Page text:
Dear Sisters and Brothers –
Last fall, our Director of Faith Formation, Mark Diamond, and our Coordinator of Worship, Maggie Warner, spent some time with our Confirmation students discussing the Eucharist: what it is, their understanding of it, how we worship together and why we do it the way we do, and much more. Mark and Maggie reported that it was at once an engaging and somewhat discouraging conversation.
It was engaging because our youth were frank with their thoughts and feelings, and they revealed their deep desires for connection with God. It was somewhat discouraging because our youth, in their frankness, said that they don’t understand the Mass, and it isn’t all that meaningful to them. The ray of hope is that our teens are interested in learning more.
To that end, in two weeks, on Sunday, February 10, the 9:30 am and 5:00 pm Masses will be “teaching” Masses. Concretely this means that as we proceed through the Mass, we’ll explain the various gestures and symbols, as well as the structure of the liturgy and some of the underlying reasons for why we pray as we do.
There are two key concepts we want to underscore. The first is that we must be active participants; the liturgy is not intended to be a passive experience. If we show up expecting simply to be “consumers,” we risk having a fairly empty experience. However, if we take to heart what we say we believe, that the Scriptures are the living Word of God and actually can speak to us and to me in our/my lived experience, and then really listen to discover how that is true today, we then become active participants and open up the possibility that the liturgy will speak to our hearts.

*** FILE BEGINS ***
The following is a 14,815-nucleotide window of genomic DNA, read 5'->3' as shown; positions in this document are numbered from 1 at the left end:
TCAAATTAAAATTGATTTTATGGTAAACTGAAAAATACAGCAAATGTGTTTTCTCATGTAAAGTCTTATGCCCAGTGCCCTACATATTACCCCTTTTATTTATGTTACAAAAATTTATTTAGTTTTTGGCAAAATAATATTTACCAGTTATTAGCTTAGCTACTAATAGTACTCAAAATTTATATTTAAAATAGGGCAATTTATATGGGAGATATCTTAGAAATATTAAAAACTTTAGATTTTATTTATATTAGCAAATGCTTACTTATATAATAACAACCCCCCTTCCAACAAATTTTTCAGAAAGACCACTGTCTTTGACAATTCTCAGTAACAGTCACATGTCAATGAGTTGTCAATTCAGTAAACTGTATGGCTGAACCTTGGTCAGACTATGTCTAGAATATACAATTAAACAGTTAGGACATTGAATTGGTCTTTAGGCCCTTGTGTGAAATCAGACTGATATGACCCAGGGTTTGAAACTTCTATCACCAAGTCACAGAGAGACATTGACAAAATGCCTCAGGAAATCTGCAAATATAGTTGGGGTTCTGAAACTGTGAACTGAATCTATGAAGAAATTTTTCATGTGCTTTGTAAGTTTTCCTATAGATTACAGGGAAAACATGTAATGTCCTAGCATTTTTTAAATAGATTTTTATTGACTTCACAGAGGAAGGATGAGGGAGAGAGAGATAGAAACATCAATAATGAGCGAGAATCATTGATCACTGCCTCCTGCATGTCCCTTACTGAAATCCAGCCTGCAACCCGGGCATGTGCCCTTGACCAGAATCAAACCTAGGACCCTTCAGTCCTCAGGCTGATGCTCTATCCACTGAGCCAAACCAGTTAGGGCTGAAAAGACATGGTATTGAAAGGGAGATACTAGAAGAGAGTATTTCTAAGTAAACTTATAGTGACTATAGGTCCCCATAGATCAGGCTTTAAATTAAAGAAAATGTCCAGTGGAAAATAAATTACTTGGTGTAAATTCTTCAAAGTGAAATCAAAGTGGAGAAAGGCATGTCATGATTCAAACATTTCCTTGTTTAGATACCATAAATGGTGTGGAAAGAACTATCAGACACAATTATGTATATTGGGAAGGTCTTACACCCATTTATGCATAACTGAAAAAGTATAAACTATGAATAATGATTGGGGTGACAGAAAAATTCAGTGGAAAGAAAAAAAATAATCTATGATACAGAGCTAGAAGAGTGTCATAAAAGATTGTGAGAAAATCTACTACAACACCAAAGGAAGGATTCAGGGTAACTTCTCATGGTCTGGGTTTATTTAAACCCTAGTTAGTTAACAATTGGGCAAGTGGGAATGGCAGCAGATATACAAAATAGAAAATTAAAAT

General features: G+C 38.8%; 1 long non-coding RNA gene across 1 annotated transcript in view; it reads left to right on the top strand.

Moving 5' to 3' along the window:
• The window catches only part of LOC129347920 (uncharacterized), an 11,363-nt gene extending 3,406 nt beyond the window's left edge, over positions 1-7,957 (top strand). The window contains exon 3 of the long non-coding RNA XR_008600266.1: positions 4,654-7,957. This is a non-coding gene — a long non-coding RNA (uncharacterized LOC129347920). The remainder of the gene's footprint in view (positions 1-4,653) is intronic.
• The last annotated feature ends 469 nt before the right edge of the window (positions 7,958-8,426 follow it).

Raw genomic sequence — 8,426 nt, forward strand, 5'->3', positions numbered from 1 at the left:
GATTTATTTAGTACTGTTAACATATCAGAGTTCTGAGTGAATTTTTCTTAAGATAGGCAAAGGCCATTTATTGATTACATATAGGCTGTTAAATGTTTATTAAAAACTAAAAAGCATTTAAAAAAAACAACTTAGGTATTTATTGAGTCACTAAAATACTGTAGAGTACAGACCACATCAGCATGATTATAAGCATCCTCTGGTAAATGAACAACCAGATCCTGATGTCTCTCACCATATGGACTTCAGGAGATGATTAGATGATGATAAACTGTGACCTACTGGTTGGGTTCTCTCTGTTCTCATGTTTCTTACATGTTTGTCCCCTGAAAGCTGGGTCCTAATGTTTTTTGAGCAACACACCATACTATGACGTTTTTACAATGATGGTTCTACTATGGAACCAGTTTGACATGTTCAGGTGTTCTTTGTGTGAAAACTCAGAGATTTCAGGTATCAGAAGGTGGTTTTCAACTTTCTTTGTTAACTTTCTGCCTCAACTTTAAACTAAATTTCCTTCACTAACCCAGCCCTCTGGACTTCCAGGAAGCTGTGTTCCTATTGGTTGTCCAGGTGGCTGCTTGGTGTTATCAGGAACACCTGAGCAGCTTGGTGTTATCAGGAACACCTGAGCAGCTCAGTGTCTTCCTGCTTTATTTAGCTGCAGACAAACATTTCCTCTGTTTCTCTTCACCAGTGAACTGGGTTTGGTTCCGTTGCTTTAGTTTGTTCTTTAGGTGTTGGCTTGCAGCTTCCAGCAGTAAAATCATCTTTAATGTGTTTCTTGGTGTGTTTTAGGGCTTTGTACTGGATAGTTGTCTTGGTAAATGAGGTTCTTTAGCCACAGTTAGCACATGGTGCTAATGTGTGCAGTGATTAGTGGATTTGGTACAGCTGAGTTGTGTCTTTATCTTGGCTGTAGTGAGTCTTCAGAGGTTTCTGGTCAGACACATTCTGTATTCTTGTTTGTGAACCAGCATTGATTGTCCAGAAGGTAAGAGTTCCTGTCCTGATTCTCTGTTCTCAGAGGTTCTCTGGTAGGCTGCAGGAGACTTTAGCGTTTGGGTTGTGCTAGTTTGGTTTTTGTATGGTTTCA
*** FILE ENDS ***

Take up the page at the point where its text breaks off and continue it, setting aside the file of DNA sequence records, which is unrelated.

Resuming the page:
To this end, I invite you to participate in an experiment over the next two weeks. Prior to coming to Mass each week, take just ten minutes and read the Sunday readings; you can find them at www.usccb.org. Notice what images, words or phrases touch your heart or pique your curiosity. Ask yourself, “Do these apply to my life?”, “What insights do these offer me?”, or other, similar questions. Please, give it a try. It will cost you just a few minutes each week.
The second key concept we’ll be talking about is that at Mass we both experience and practice the mercy of Jesus, so that when we walk out the doors of St. Ignatius Church, we embody the mercy and compassion that we practice inside. This can be summed up in the words of St. Augustine of Hippo (354–430 AD): “Behold what you are, and become what you receive.”
Please plan to join us on February 10. And please pray for our Confirmation students who are approaching the reception of the Sacrament, on May 3. Also, let’s remember to
Oremus pro invicem,